Genetic testing is the most accurate way to confirm whether or not an individual has the SMN1 gene mutation that causes SMA. This test is also referred to as an SMN gene deletion test. The copy number of the SMN2 gene can also be determined. Approximately 95% to 98% of individuals with a clinical diagnosis of spinal muscular atrophy have a mutation in the SMN1 gene. The SMN gene deletion test is performed by several diagnostic laboratories. The results can be achieved in approximately 3 to 4 weeks, though this may vary by center.
A list of commonly used terms is available here
The first thing a doctor may notice in a baby with spinal muscular atrophy is floppiness or decreased muscle tone (hypotonia)
Since hypotonia is a common finding in several genetic conditions, a doctor may order a congenital hypotonia panel. This will test for spinal muscular atrophy as well as myotonic dystrophy (type 1), Prader-Willi syndrome, Angelman syndrome, and maternal uniparental disomy 14. The turnaround time for a congenital hypotonia panel is approximately 3 weeks.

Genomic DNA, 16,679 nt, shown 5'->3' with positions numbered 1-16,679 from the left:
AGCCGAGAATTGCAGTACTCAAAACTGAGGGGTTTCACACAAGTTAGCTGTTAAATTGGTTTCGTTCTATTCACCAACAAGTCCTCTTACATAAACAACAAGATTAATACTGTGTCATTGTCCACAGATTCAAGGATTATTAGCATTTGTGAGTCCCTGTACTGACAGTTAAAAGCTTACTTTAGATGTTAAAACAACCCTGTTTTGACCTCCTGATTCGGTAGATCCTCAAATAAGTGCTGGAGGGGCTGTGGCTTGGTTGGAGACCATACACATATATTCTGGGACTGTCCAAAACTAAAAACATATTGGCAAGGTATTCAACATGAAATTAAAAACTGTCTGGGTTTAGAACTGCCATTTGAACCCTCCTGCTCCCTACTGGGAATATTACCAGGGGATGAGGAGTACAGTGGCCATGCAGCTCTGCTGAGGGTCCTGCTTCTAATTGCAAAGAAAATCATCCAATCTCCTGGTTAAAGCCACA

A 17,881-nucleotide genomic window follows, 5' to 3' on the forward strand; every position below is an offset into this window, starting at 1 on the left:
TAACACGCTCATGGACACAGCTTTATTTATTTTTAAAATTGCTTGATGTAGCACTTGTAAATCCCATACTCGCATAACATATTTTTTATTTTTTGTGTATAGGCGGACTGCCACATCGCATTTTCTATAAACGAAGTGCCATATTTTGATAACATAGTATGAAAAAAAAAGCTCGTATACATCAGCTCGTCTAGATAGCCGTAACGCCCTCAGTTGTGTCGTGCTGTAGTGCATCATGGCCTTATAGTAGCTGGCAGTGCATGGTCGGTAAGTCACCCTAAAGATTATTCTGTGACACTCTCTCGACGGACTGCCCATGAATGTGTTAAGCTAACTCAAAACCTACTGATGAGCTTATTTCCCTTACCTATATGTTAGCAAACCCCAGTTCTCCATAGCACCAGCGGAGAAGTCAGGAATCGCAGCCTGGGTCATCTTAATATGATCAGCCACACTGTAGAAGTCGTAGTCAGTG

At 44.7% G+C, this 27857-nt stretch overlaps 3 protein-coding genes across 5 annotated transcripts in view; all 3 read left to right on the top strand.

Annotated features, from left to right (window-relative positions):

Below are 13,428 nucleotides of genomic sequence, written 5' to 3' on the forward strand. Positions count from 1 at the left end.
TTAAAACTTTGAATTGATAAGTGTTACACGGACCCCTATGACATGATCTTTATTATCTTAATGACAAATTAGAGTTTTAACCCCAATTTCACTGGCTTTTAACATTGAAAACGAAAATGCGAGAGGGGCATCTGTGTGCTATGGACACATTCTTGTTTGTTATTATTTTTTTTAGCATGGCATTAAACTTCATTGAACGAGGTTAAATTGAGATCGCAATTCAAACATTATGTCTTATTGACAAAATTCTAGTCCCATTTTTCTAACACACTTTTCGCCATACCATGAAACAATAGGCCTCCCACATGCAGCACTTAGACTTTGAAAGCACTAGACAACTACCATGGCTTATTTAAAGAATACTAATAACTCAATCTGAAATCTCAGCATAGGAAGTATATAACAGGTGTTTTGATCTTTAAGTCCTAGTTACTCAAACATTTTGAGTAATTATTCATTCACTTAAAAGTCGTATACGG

Arriving at an SMA diagnosis may take some medical detective work
Because the signs and symptoms of SMA occur at different ages and with different severity, an initial diagnosis can be delayed. A recent survey of parents and doctors showed that the recognition of SMA symptoms and finding a diagnosis required numerous visits to their pediatrician and specialists.
Healthcare providers may use other diagnostic tests, including additional genetic testing, electromyography, or a blood test to measure the level of creatine kinase—an enzyme that leaks out of deteriorating muscles. Unlike a genetic molecular blood test, these tests may not accurately confirm a spinal muscular atrophy diagnosis. However, they may be used to rule out other forms of muscle disease.
Although newborn screening is not yet standard practice, time to an SMA diagnosis is critical. Earlier diagnosis may help improve outcomes for children with spinal muscular atrophy.